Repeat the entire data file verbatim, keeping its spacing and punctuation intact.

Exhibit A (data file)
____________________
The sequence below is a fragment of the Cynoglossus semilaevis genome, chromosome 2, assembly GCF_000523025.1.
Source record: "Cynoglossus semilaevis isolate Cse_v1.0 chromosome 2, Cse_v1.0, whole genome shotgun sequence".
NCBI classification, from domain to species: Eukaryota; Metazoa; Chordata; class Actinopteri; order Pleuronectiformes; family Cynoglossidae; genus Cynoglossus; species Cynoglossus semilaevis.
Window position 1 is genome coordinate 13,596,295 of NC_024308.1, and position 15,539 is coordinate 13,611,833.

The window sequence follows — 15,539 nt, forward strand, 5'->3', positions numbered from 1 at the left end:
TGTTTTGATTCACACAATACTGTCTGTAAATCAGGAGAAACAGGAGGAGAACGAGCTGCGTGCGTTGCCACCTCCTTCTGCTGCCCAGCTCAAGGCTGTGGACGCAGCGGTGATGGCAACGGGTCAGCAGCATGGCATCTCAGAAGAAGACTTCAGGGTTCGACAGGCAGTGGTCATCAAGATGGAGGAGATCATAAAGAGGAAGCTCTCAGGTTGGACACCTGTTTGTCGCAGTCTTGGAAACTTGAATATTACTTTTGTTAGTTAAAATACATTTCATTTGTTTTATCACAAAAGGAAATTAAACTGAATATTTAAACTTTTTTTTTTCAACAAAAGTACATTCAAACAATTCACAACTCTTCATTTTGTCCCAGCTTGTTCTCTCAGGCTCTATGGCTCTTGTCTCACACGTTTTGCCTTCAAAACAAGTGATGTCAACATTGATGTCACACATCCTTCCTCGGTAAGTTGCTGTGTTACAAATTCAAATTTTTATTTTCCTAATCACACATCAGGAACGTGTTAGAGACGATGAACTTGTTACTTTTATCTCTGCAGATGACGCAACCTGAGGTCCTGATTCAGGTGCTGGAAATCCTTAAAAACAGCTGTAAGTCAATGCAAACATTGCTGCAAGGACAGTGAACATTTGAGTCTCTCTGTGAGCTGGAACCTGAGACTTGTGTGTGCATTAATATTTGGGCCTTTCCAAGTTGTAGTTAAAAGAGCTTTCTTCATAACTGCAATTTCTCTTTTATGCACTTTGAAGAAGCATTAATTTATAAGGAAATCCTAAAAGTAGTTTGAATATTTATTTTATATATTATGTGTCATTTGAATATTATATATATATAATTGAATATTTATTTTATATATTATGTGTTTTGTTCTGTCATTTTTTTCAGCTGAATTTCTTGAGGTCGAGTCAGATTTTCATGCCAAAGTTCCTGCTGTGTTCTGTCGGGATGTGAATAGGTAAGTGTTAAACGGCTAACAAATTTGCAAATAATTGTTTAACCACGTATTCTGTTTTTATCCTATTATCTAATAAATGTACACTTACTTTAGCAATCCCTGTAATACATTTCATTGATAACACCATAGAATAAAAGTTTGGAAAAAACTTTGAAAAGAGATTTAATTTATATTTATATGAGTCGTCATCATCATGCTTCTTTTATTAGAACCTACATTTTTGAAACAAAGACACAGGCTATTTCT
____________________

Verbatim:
The sequence below is a fragment of the Cynoglossus semilaevis genome, chromosome 2, assembly GCF_000523025.1.
Source record: "Cynoglossus semilaevis isolate Cse_v1.0 chromosome 2, Cse_v1.0, whole genome shotgun sequence".
NCBI classification, from domain to species: Eukaryota; Metazoa; Chordata; class Actinopteri; order Pleuronectiformes; family Cynoglossidae; genus Cynoglossus; species Cynoglossus semilaevis.
Window position 1 is genome coordinate 13,596,295 of NC_024308.1, and position 15,539 is coordinate 13,611,833.

The window sequence follows — 15,539 nt, forward strand, 5'->3', positions numbered from 1 at the left end:
TGTTTTGATTCACACAATACTGTCTGTAAATCAGGAGAAACAGGAGGAGAACGAGCTGCGTGCGTTGCCACCTCCTTCTGCTGCCCAGCTCAAGGCTGTGGACGCAGCGGTGATGGCAACGGGTCAGCAGCATGGCATCTCAGAAGAAGACTTCAGGGTTCGACAGGCAGTGGTCATCAAGATGGAGGAGATCATAAAGAGGAAGCTCTCAGGTTGGACACCTGTTTGTCGCAGTCTTGGAAACTTGAATATTACTTTTGTTAGTTAAAATACATTTCATTTGTTTTATCACAAAAGGAAATTAAACTGAATATTTAAACTTTTTTTTTTCAACAAAAGTACATTCAAACAATTCACAACTCTTCATTTTGTCCCAGCTTGTTCTCTCAGGCTCTATGGCTCTTGTCTCACACGTTTTGCCTTCAAAACAAGTGATGTCAACATTGATGTCACACATCCTTCCTCGGTAAGTTGCTGTGTTACAAATTCAAATTTTTATTTTCCTAATCACACATCAGGAACGTGTTAGAGACGATGAACTTGTTACTTTTATCTCTGCAGATGACGCAACCTGAGGTCCTGATTCAGGTGCTGGAAATCCTTAAAAACAGCTGTAAGTCAATGCAAACATTGCTGCAAGGACAGTGAACATTTGAGTCTCTCTGTGAGCTGGAACCTGAGACTTGTGTGTGCATTAATATTTGGGCCTTTCCAAGTTGTAGTTAAAAGAGCTTTCTTCATAACTGCAATTTCTCTTTTATGCACTTTGAAGAAGCATTAATTTATAAGGAAATCCTAAAAGTAGTTTGAATATTTATTTTATATATTATGTGTCATTTGAATATTATATATATATAATTGAATATTTATTTTATATATTATGTGTTTTGTTCTGTCATTTTTTTCAGCTGAATTTCTTGAGGTCGAGTCAGATTTTCATGCCAAAGTTCCTGCTGTGTTCTGTCGGGATGTGAATAGGTAAGTGTTAAACGGCTAACAAATTTGCAAATAATTGTTTAACCACGTATTCTGTTTTTATCCTATTATCTAATAAATGTACACTTACTTTAGCAATCCCTGTAATACATTTCATTGATAACACCATAGAATAAAAGTTTGGAAAAAACTTTGAAAAGAGATTTAATTTATATTTATATGAGTCGTCATCATCATGCTTCTTTTATTAGAACCTACATTTTTGAAACAAAGACACAGGCTATTTCT